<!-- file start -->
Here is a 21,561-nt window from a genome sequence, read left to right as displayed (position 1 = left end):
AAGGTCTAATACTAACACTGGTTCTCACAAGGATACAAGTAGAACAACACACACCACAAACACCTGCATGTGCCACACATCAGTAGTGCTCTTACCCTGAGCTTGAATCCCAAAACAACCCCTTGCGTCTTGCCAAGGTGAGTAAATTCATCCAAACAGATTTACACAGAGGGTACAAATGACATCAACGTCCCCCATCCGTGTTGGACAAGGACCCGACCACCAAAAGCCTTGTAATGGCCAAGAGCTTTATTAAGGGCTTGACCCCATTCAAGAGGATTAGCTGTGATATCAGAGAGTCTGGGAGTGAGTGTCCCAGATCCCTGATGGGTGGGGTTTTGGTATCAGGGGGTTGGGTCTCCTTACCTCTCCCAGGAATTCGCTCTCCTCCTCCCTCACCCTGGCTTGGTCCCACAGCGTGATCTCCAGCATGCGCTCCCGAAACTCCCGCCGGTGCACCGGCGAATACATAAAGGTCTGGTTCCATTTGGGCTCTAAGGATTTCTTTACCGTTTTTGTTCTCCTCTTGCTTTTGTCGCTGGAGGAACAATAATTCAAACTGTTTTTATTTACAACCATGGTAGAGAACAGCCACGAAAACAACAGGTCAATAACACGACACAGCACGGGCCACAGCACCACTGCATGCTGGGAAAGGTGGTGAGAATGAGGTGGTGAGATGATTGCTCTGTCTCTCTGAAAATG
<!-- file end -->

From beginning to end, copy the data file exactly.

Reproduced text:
Here is a 21,561-nt window from a genome sequence, read left to right as displayed (position 1 = left end):
AAGGTCTAATACTAACACTGGTTCTCACAAGGATACAAGTAGAACAACACACACCACAAACACCTGCATGTGCCACACATCAGTAGTGCTCTTACCCTGAGCTTGAATCCCAAAACAACCCCTTGCGTCTTGCCAAGGTGAGTAAATTCATCCAAACAGATTTACACAGAGGGTACAAATGACATCAACGTCCCCCATCCGTGTTGGACAAGGACCCGACCACCAAAAGCCTTGTAATGGCCAAGAGCTTTATTAAGGGCTTGACCCCATTCAAGAGGATTAGCTGTGATATCAGAGAGTCTGGGAGTGAGTGTCCCAGATCCCTGATGGGTGGGGTTTTGGTATCAGGGGGTTGGGTCTCCTTACCTCTCCCAGGAATTCGCTCTCCTCCTCCCTCACCCTGGCTTGGTCCCACAGCGTGATCTCCAGCATGCGCTCCCGAAACTCCCGCCGGTGCACCGGCGAATACATAAAGGTCTGGTTCCATTTGGGCTCTAAGGATTTCTTTACCGTTTTTGTTCTCCTCTTGCTTTTGTCGCTGGAGGAACAATAATTCAAACTGTTTTTATTTACAACCATGGTAGAGAACAGCCACGAAAACAACAGGTCAATAACACGACACAGCACGGGCCACAGCACCACTGCATGCTGGGAAAGGTGGTGAGAATGAGGTGGTGAGATGATTGCTCTGTCTCTCTGAAAATG